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Chemical-based agriculture multiplies cancer cases and genetic defects in Argentina

Agricultural chemicals

(NaturalNews) It's as if populations of people are being put into fishbowls, confined to an idea of glass walls that forces the people to be like helpless goldfish, looking up for their food, accepting whatever is tossed in. Corporate hands operating in a global economy feed the fish, the people, spraying them with chemicals in the process. The people swim around with no say, doing what they are told, consuming whatever is handed their way. Instead of being wild and free fish, feeding on what is natural, they have been confined to consume and produce within the glass walls.

Large-scale chemical-based agriculture takes over entire countries and their farming communities, exposing the people there to agrochemical toxins year after year. The people accept what is fed into their fishbowl, not seeing the cancer and genetic defect apocalypse occurring within the tank to which they are confined.

Argentina is no exception. Instead of producing the food that the country needs, the Argentine people are forced to farm GM soy for export. In the process, the people are being stripped of their food sovereignty and agricultural diversity, while being forced to withstand an onslaught of agrochemicals that researchers are now confirming to be causing the population's genetic defects.

Researchers link soy agrochemicals to rare genetic defects in Argentine farming villages

According to research in Chaco province, Argentina, by Professor Andres Carrasco and biochemist Raul Horacio Lucero, severe damage is being done to the human genome in areas most sprayed with agrochemicals. The late Carrasco spent his life fighting for the people of Argentina and the world, who are suffering from new birth defects and early-onset cancers all because of agrochemicals like glyphosate. In his research, he found a cancer cluster in the "pampa gringa" region, a place dense with genetically modified soy and careless agrochemical spraying. He found that the death rate from these cancers is double the national average in the "pampa gringa" region.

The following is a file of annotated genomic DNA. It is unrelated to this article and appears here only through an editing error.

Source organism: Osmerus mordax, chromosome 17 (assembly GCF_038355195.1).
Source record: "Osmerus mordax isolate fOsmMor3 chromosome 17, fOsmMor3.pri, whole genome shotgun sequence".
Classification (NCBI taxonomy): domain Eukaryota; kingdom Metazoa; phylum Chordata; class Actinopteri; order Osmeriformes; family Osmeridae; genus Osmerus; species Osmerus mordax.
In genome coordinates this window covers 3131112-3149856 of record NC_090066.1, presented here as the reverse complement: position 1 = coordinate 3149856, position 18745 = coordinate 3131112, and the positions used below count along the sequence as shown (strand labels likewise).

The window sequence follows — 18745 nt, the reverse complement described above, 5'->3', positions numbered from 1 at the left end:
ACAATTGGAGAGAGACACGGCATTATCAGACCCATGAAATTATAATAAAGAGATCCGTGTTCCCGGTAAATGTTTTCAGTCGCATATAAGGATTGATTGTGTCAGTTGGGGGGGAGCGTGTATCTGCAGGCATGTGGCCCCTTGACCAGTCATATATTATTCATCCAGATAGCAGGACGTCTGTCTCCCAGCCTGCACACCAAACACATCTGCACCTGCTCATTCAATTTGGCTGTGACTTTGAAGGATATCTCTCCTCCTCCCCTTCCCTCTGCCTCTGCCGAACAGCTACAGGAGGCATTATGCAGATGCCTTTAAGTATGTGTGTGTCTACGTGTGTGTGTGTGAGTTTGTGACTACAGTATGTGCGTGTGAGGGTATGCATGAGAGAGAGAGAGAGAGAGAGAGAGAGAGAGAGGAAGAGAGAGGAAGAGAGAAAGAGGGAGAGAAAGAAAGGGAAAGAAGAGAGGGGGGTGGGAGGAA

His colleague, Dr. Lucero, confirmed the findings, saying, "This was official confirmation of what we have denounced for years. Cancer cases multiply like never before in areas with massive use of pesticides." Dr. Lucero had tracked the damage more than two decades ago, when he investigated major malformations and birth defects in people in rural Chaco. Those working closest to the chemicals were most at risk.

The late Dr. Carrasco strengthened the research when he linked the agrochemical glyphosate to malformations in amphibian embryos -- the same kind of defects typically seen in the farmers working in Chaco. The passionate Dr. Carrasco went on to tour several universities with other scientists and spoke about the repercussions of chemical-based agriculture, how farmers were suffering from one generation to the next. Dr. Lucero met Carrasco on the speaking tour and added to his research. Dr. Lucero showed documentation from the Pediatric Hospital of Chaco's Genetic Studies Laboratory that revealed severe cases where patients suffered serious orthopedic and genital malformations. He witnessed various cases during his research in Chaco, documenting anomalies such as phocomelia, which is a defect of the arms. There are also cases of arm bone aplasia, shortened limbs, imperforate anus and hypertrophy of the clitoris.

Lucero, stating what he saw firsthand: "I never had any doubt that the defects were caused by exposure to agrochemicals during pregnancy at an early gestational age. Anyway, I could not publish these comments because they required substantiation from large scale epidemiological studies, as well as measurements of pesticides or their metabolites in blood and urine, and measurements of the level of DNA damage in these patients through genotoxicity studies."

Right now, the Institute of Regional Medicine, UNNE, is engaged in a research project to validate the work of Drs. Carrasco and Lucero. The project will look at the blood of exposed populations in the Chaco province of Argentina, investigating the biomarkers of genetic damage called chromosome aberrations and micronuclei.

"All patients came from areas of high agricultural production and the mothers of these children had been exposed to pesticides in a very direct way. Working in the field, they were exposed to agrochemicals sprayed from planes flying overhead," Dr. Lucero confirmed.

Sources for this article include:




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